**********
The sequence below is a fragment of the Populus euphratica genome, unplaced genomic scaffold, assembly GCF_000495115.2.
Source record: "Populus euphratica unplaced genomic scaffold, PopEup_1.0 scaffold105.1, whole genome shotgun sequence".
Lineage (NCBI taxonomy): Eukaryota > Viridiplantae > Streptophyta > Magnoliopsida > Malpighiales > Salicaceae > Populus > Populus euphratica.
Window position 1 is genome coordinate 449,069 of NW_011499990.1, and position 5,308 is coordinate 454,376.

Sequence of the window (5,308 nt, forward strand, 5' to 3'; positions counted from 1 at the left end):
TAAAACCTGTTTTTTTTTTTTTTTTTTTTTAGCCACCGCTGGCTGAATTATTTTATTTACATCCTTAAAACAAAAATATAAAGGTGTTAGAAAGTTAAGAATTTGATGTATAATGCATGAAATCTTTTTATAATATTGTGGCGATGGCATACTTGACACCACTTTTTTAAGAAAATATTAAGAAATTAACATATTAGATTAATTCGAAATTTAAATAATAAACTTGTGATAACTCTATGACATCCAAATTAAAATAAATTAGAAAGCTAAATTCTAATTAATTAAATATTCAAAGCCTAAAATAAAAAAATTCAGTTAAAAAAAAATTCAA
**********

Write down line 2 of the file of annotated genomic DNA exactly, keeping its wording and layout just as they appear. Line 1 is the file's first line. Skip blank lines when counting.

Source record: "Populus euphratica unplaced genomic scaffold, PopEup_1.0 scaffold105.1, whole genome shotgun sequence".